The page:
Are you looking for a solution on how to profitably and efficiently handle custom garment decoration orders? In your quest for the answer, you may have encountered direct-to-film (DTF) using inkjet printers or white toner transfer (WTT) using xerographic laser printers.
Let’s start by looking at the similarities between these technologies. Both involve printing on a film—a PET-based transparent material with a special coating suitable for the specific process. White coloring is used in both to provide an underlying base for the CMY or CMYK colors. Both use an “after print” adhesive additive—the “marry sheet” for WTT or the “powder” for DTF—which provides the bonding agent for durability on the substrate. Both heat transfer applications support a wide range of cold peel-based substrate types and result in bright colors with fine detail and good durability.
Now let’s breakdown the differences. One of the most important differences is the technical support. DTF might as well be called DIY-DTF. Because of its newness in the market, everything about it is unsupported do-it-yourself work. DTF is built around modified inkjet printers with no warranties and limited supply. On the other hand, WTT is supported on many levels, starting with the laser printer manufacturers providing warrantied printers to dealer partners who offer parts, support, and training.
The next difference is the process. After managing to build a suitable inkjet printer for DTF and filling it with special liquid textile inks, you need to find a RIP to run it. While a few new RIPs are coming on the market for these devices, most of the current sources for modified printers use questionable or hacked RIP software that you will have to figure out on your own. WTT has five to seven years of RIP development behind it that drives a dry powder toner printer.
The unique textile inks used in DTF have improved from traditional direct-to-garment (DTG) inks by using a smaller pigment size. Both DTG and DTF inks suffer from pigment settling, an issue that requires both vigorous agitation and frequent heavy cleaning cycles. However, while the larger pigments in DTG cause inkjet head clogging, this is a bit less of a problem with the DTF inks. None of this is a consideration with WTT.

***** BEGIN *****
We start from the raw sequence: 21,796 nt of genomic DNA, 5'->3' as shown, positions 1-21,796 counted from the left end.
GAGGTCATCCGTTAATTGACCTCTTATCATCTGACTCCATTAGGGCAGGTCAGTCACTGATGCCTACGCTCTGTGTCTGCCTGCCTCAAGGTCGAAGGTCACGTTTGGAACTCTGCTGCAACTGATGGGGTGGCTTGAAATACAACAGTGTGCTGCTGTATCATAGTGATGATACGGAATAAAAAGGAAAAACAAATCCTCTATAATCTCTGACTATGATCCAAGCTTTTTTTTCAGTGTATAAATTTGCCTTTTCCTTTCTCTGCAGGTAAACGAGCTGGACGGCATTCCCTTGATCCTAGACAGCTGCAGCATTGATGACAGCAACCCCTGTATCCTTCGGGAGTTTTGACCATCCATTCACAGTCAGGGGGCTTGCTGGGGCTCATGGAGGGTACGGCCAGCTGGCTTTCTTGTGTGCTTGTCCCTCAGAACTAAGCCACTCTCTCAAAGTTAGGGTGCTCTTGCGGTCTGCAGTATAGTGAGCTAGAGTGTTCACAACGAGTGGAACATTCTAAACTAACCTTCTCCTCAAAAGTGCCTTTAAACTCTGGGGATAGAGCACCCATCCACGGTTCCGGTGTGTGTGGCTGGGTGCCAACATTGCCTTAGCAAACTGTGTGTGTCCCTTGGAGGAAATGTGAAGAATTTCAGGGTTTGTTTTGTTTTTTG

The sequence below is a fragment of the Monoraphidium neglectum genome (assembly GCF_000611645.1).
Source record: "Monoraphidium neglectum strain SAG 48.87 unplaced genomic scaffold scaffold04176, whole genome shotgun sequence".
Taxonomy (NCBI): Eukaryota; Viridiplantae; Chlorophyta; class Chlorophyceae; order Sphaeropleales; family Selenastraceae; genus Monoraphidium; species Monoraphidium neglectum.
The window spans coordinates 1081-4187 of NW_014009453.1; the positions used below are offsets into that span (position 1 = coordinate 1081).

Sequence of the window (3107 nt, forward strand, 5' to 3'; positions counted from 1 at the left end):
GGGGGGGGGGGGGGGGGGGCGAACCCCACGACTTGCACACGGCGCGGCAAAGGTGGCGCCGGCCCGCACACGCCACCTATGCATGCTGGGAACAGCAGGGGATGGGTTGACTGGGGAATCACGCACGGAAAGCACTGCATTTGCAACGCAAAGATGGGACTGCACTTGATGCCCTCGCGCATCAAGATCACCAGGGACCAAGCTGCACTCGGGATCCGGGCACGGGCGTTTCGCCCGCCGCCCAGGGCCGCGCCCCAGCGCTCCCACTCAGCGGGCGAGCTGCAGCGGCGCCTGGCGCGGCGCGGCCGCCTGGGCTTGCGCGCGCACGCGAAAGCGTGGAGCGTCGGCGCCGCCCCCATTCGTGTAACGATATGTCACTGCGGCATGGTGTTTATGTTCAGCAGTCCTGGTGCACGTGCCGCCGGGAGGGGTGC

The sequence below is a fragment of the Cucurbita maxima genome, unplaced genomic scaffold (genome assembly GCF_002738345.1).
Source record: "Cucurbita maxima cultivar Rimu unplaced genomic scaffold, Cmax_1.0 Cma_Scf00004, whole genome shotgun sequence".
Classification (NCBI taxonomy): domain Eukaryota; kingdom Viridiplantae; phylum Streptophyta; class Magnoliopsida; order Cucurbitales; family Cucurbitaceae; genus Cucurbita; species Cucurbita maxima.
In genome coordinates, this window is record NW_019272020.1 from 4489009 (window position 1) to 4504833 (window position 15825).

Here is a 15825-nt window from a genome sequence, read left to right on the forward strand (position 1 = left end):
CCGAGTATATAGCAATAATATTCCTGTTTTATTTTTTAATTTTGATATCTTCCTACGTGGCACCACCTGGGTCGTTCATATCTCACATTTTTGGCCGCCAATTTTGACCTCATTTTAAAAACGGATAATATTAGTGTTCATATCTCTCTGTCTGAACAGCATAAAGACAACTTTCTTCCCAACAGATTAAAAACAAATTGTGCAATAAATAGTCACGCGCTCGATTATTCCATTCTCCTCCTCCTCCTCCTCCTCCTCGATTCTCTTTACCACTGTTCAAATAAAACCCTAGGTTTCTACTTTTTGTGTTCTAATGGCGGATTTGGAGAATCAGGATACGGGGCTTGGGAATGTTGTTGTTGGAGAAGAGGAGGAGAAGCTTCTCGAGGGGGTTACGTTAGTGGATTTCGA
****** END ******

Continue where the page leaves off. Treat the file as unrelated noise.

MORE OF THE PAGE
DTF deposits a liquid ink layer on the film using a somewhat slow inkjet printer. After printing, and while the DTF ink is still wet, comes the application of the adhesive powder by shaking it across the sheet and flicking the back of the sheet to knock off the excess powder. After the powder is applied, it needs to be melted and the ink dried. Everyone seems to have a different method, ranging from a pancake griddle to a convection oven and more. With this comes the risk of accidentally boiling the ink.
WTT uses a fast laser printer. After printing, the dry print is then “married” with an adhesive sheet in a heat press and peeled while hot to apply the adhesive layer.
Both technologies are applied using heat transfer at similar temperatures and pressure with a cold peel. The adhesive powder used in DTF combined with the textile inks does provide a nice feel and stretchy result. WTT requires the use of digital rasterization techniques to achieve a somewhat similar result.
If you are very DIY oriented and have an industrial shop, then DTF has a somewhat lower cost of entry and might be your choice. If you are looking for something with low maintenance and reliability along with support, then WTT is likely the better choice. Looking ahead, both technologies will improve. There will be softer, stretchier adhesives for WTT, and for DTF, I expect to see an expanded variety of adhesives for specialized purposes.